In my last post, I explored the fact that Amb. Kyle McCarter is the United States’ first Ambassador to Kenya to come from a background in elective politics. Because he had just done what seemed to be a well-received television interview I added in introductory material to the original draft to reflect that.
In the aftermath of following the interview with an invitation for questions on Twitter, the Ambassador got drawn into the Kenyan controversy about the Chinese-Kenyan Amu Power coal plant proposed for the Lamu area on the Coast. My sense is that he seemed to respond to a Kenyan political and legal controversy as a politician would in asserting his own opinion and judgment based on his own experience and positions–an easy thing to do on Twitter–in a quite different way than a diplomat would normally react.
In the context of following this discussion, I did a bit of quick updating on the internet of the status of the coal mining industry in Sen. McCarter’s former State Senate district in Illinois. By coincidence I spent some time visiting in the area as a young lawyer back in the 1990s and knew that at that time there was a perception of economic strain associated with a decline in local mining employment. I after going through some history of mining, I found a recent article in a local newspaper about a young mayor of a town in the area responding to the economic circumstances by promoting solar energy in his immediate community. I shared the article with the Ambassador and a Kenyan leader on the citizen fight against corruption in the power generation and resale businesses in Kenya (as opposed to an anti-coal activist or someone otherwise involved in the Lamu case).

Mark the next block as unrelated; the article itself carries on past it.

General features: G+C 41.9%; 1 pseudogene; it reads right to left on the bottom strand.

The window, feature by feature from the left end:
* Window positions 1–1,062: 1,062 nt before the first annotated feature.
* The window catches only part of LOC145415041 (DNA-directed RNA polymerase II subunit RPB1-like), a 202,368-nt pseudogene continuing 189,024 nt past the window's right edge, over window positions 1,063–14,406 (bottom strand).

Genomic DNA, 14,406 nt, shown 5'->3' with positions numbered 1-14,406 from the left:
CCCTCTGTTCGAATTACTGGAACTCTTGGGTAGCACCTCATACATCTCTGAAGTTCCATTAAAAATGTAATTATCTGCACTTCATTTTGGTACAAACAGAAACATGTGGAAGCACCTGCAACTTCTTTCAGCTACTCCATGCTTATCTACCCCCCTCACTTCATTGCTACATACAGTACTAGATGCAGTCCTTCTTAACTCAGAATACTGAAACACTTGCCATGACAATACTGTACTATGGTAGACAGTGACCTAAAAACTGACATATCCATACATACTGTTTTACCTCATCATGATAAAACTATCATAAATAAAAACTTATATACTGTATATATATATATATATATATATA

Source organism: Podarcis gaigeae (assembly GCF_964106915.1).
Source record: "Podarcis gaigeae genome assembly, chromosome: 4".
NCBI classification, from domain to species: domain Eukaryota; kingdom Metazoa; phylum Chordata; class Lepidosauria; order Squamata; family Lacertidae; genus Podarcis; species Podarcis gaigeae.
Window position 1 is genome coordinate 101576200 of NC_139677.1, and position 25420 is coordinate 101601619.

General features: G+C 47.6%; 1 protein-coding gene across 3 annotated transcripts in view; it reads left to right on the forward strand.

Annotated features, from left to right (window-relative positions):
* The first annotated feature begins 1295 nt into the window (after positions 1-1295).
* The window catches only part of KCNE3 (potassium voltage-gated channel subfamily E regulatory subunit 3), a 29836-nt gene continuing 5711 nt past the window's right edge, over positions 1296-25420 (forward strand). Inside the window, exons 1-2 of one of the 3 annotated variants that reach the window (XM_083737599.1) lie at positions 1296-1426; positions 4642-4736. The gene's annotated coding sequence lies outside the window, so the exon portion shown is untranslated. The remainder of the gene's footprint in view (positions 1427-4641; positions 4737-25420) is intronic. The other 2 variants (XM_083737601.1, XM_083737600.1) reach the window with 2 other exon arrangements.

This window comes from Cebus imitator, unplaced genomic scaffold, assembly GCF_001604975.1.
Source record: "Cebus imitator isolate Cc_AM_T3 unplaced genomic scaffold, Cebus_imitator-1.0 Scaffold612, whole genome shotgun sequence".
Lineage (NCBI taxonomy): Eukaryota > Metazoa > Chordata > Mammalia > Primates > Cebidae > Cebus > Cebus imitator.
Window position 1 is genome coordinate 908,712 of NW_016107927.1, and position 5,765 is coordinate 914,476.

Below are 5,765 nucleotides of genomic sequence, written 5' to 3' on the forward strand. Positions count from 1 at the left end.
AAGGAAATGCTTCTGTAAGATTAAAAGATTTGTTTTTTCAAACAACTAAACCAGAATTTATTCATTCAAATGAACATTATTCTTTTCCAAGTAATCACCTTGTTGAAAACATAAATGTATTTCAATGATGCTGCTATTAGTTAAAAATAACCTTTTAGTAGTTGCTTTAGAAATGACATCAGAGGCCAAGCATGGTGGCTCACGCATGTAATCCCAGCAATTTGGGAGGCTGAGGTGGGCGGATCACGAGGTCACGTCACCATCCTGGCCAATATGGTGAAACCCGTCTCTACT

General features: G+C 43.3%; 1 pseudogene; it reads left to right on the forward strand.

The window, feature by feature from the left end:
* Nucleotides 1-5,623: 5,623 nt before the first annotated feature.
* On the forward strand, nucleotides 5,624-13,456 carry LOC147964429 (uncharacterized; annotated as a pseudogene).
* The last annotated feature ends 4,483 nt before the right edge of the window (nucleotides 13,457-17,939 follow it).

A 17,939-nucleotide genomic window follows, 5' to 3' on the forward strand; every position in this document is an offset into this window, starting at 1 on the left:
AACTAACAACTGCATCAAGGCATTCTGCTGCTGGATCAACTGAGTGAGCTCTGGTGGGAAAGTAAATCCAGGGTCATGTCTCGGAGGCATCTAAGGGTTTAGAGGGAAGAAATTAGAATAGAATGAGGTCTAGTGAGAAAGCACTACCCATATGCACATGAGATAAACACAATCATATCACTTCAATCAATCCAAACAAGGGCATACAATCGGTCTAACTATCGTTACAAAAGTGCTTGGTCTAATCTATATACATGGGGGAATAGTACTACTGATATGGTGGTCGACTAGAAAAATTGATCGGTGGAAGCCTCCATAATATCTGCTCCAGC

The Ambassador responded tartly that coal provided 95% of the power in his region in Illinois, he knew the mines and plants, and that coal was the cleanest and cheapest approach to needed power in the context of the highest environmental standards in the world. Further, he was not inclined to be persuaded by “well paid activists” and that “facts are stubborn things.”
This furthered an impression–hopefully not intended–that the Ambassador was weighing in on the Kenyan legal and policy controversy about the Chinese-Kenyan Amu Power deal.
The next day, the Kenyan court finally issued its ruling that the Amu permit for the Lamu plant had been improperly granted without a meaningful, legally adequate environmental review. From the outside, as a casual observer with a background in Kenyan policy making and the history of these large projects, along with awareness of the established record of corruption in the Kenyan power sector, this looked to me like a straightforward victory for the rule of law in Kenya. The sort of thing we say we want and that USAID and the State and Justice Departments and others have been spending our money on.
Likewise, this generated pushback form “Kenyans on Twitter” who felt patronized or insulted, as well as those who have a different view on “macro” issues relating to power generation and environmental issues than they interpreted the Ambassador to have Tweeted. As for me, I had just intended to share an interesting recent news article, without comment, and not to get under anyone’s skin, or debate the philosophy of coal economics in the global context.
One thing is certain with active Twitter use: all of us who Tweet actively will “step in it” sometimes. The Ambassador well knows this because his ultimate voice vote confirmation in the Senate was held up for some months in apparent reaction to a few previous Tweets that generated push back and follow-up. The Ambassador is also representing the United States and has a professional communications staff of public servants to help him.